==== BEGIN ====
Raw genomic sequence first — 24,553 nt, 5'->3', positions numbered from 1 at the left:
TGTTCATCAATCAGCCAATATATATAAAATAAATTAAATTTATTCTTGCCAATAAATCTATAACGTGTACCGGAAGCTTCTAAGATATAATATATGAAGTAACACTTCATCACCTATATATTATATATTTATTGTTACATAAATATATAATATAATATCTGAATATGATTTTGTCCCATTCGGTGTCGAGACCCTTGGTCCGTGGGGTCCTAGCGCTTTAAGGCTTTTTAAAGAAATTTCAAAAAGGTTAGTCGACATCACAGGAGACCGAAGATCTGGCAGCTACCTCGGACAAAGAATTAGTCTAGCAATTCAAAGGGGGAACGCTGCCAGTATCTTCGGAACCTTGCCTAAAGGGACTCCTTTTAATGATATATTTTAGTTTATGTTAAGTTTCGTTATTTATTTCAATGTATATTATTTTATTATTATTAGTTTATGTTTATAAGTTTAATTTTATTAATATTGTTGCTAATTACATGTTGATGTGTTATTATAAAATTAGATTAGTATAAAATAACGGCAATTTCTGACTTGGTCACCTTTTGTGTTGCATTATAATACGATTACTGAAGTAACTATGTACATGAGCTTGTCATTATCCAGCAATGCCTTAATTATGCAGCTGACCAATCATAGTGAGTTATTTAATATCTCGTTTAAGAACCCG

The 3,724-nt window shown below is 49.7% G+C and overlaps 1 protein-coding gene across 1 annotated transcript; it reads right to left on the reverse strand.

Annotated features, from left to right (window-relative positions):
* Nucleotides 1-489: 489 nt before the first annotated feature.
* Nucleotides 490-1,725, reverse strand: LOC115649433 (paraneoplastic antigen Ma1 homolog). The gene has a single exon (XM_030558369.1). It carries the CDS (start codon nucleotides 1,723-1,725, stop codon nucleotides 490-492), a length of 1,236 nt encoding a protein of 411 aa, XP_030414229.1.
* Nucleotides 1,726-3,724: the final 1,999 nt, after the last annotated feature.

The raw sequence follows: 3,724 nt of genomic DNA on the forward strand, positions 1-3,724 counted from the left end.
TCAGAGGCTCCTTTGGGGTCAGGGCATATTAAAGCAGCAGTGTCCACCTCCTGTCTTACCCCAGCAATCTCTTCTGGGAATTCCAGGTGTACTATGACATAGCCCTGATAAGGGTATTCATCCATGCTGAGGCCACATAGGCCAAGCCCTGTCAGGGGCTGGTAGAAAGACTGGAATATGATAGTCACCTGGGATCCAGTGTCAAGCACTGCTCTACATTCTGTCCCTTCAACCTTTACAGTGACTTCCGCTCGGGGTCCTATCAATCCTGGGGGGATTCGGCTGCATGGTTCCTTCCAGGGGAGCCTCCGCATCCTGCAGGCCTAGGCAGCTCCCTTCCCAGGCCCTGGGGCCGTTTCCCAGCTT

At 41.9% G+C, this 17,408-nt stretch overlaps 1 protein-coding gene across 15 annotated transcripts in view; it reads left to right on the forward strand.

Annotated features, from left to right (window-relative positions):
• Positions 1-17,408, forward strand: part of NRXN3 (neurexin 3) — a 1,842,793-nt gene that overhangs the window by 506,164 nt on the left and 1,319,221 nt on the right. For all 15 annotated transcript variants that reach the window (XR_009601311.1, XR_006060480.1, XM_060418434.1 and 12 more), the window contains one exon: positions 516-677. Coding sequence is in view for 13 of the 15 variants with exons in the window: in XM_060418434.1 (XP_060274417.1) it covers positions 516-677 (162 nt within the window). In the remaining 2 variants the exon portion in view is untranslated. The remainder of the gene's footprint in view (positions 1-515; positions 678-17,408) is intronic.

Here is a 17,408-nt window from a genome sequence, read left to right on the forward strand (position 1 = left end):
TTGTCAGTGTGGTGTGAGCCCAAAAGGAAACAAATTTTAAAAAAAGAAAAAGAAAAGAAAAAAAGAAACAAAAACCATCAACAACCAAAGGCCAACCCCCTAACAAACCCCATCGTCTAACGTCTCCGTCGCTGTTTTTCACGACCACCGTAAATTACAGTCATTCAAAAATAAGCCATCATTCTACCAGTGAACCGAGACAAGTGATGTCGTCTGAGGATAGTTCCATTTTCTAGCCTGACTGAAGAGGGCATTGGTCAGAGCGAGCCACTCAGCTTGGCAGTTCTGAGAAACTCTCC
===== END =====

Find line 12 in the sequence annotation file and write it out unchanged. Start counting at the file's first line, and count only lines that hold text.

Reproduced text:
• Positions 1-17,408, forward strand: part of NRXN3 (neurexin 3) — a 1,842,793-nt gene that overhangs the window by 506,164 nt on the left and 1,319,221 nt on the right. For all 15 annotated transcript variants that reach the window (XR_009601311.1, XR_006060480.1, XM_060418434.1 and 12 more), the window contains one exon: positions 516-677. Coding sequence is in view for 13 of the 15 variants with exons in the window: in XM_060418434.1 (XP_060274417.1) it covers positions 516-677 (162 nt within the window). In the remaining 2 variants the exon portion in view is untranslated. The remainder of the gene's footprint in view (positions 1-515; positions 678-17,408) is intronic.